The left will say he was being sarcastic. I don’t think so.
Comey has been savaged by William Safire and lauded by Chuck Schumer; just what kind of Republican is he, anyway? This sets Comey howling again. “I must be doing something right!” he says. “In college, I was left of center…
He voted for Carter in 1980, but in ’84, “I voted for Reagan—I’d moved from Communist to whatever I am now. I’m not even sure how to characterize myself politically. Maybe at some point, I’ll have to figure it out.”
Or maybe he’s being disingenuous. Because three hours later, Comey gets a phone call from Washington: President George W. Bush is nominating him as the No. 2 man to Attorney General John Ashcroft. On the surface, it’s an odd pairing: Comey—who cites liberal theologian Reinhold Niebuhr as a formative influence, and who can sing along with Good Charlotte pop-punk hits—and Ashcroft, a reactionary born-again Christian who breaks into spirited renditions of biblical hymns. There’s little risk Comey will lose his sense of humor in his new job. It’s only his soul that’s up for grabs.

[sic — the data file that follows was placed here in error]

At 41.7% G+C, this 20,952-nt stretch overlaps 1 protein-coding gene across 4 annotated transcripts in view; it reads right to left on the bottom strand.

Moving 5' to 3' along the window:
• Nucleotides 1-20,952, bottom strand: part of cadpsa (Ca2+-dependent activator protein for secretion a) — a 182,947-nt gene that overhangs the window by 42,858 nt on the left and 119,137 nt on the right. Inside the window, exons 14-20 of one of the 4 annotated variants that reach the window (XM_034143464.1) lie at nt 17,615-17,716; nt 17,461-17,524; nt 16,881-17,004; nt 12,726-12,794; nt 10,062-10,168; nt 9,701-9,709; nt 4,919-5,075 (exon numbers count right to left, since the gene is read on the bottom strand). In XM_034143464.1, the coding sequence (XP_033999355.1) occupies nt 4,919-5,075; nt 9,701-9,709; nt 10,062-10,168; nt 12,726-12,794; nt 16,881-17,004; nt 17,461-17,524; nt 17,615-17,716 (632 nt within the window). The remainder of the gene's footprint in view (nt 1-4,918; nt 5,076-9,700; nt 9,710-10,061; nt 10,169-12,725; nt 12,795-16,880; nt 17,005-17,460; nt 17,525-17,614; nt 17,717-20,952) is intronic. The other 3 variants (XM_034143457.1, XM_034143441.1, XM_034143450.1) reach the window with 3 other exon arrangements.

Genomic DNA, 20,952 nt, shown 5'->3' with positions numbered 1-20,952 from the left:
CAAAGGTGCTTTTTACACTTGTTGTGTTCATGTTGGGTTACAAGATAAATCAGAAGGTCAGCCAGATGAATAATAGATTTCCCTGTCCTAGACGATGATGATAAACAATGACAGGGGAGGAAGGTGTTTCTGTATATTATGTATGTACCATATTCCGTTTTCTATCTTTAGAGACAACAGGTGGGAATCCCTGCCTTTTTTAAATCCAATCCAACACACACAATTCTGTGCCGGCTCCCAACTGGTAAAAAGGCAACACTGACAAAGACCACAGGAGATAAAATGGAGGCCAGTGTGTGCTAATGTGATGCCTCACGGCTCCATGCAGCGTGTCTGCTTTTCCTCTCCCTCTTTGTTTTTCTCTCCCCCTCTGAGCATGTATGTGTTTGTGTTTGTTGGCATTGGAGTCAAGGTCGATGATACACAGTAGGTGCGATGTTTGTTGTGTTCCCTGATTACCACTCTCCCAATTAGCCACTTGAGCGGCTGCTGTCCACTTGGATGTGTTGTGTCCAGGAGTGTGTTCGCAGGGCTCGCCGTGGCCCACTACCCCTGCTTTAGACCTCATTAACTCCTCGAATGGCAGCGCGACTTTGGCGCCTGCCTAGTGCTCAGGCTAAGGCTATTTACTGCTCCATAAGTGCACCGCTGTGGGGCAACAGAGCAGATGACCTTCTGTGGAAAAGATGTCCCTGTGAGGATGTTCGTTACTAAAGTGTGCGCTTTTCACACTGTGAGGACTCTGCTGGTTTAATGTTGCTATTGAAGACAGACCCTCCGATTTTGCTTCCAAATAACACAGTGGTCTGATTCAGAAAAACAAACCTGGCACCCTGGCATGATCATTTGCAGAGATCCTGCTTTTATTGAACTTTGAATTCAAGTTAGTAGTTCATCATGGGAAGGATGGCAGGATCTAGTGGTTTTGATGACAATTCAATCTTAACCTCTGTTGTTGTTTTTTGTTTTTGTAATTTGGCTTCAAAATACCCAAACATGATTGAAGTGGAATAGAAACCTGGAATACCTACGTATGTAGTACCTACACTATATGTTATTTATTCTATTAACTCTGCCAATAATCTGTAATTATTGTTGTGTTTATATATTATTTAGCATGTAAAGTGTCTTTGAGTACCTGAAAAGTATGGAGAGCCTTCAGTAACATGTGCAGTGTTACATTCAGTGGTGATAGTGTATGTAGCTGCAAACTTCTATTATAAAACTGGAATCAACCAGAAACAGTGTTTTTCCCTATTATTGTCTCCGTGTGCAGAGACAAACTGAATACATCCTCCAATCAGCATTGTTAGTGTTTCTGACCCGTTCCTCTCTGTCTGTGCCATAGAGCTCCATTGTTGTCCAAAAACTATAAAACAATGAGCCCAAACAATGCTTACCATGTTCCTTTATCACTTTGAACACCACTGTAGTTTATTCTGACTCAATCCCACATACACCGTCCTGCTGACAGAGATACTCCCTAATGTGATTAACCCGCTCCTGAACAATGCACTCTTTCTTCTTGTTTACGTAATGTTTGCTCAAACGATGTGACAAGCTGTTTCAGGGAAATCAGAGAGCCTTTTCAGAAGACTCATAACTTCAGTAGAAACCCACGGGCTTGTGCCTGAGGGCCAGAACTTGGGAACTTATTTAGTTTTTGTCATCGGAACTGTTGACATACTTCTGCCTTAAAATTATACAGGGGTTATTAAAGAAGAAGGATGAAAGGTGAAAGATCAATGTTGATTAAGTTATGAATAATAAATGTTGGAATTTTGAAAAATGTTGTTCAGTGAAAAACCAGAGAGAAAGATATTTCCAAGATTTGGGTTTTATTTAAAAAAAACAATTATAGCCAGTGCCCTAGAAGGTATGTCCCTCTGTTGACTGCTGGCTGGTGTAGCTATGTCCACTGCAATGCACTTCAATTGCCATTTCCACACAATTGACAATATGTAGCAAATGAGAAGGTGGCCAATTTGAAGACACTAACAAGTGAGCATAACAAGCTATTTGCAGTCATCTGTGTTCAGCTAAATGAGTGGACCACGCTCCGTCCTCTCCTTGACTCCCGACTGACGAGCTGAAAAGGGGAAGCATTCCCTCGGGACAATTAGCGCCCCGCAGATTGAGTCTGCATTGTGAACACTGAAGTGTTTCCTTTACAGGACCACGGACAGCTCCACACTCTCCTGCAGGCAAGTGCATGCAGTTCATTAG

“I had no sense whether Jim was an R or a D,” says Eric Holder Jr., who worked closely with Comey when Holder was deputy attorney general to Janet Reno in the Clinton administration—and who remains a confirmed D. “He’s just a good guy. It’s only now, because he’s in this administration, that I’m assuming Jim is a Republican.”
“Jim is a chess player,” says Eric Holder, who learned about the political land mines of the job when he was deputy attorney general during the Monica Lewinsky mess. “He’s thinking not only What’s the impact of the move I make today, what’s the impact going to be tomorrow? He’s thinking, What’s the impact going to be one month, two months, six months from now?”